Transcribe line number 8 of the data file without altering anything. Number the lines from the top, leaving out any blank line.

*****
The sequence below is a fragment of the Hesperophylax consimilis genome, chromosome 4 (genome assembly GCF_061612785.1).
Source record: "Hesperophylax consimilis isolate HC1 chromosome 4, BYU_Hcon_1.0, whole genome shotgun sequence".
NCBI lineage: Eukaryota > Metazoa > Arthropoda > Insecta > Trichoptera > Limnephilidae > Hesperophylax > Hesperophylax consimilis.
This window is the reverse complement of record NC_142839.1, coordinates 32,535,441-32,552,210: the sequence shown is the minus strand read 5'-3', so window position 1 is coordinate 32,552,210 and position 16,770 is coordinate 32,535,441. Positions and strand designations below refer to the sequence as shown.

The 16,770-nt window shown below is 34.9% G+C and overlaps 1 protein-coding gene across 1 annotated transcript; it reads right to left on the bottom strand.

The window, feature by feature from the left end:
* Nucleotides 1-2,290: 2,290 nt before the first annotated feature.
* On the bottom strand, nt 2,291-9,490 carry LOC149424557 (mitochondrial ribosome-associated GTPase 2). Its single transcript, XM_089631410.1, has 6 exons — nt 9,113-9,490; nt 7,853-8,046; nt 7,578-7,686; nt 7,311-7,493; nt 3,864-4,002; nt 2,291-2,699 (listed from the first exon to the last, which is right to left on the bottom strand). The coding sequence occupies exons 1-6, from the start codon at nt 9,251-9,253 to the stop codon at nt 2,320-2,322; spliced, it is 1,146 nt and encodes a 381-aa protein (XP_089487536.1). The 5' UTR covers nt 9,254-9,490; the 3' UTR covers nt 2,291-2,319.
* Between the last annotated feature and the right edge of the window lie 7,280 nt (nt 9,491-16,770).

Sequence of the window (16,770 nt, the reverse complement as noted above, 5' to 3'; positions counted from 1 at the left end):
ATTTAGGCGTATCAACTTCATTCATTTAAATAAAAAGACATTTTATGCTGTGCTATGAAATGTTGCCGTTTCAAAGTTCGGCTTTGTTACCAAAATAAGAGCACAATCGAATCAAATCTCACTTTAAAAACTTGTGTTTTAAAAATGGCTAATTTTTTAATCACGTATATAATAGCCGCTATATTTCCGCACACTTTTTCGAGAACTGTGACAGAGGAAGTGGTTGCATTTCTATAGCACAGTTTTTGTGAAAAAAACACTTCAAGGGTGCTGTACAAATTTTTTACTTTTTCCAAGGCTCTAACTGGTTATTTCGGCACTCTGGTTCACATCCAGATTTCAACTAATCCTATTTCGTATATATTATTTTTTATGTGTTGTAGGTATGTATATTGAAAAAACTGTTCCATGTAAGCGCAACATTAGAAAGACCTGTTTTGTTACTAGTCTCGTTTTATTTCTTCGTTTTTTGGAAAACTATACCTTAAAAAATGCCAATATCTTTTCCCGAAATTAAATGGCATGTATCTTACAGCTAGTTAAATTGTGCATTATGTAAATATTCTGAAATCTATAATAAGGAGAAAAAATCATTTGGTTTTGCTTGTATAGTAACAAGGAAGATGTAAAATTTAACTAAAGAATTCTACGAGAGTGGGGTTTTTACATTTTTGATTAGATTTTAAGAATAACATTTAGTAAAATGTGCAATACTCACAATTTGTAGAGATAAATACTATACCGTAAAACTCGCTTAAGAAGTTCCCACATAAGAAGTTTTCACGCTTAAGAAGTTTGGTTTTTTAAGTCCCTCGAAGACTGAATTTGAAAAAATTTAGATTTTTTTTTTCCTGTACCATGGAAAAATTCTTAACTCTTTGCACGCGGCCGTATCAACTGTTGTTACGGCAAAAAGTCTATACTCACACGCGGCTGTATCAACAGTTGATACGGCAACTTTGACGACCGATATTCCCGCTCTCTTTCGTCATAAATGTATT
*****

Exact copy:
* On the bottom strand, nt 2,291-9,490 carry LOC149424557 (mitochondrial ribosome-associated GTPase 2). Its single transcript, XM_089631410.1, has 6 exons — nt 9,113-9,490; nt 7,853-8,046; nt 7,578-7,686; nt 7,311-7,493; nt 3,864-4,002; nt 2,291-2,699 (listed from the first exon to the last, which is right to left on the bottom strand). The coding sequence occupies exons 1-6, from the start codon at nt 9,251-9,253 to the stop codon at nt 2,320-2,322; spliced, it is 1,146 nt and encodes a 381-aa protein (XP_089487536.1). The 5' UTR covers nt 9,254-9,490; the 3' UTR covers nt 2,291-2,319.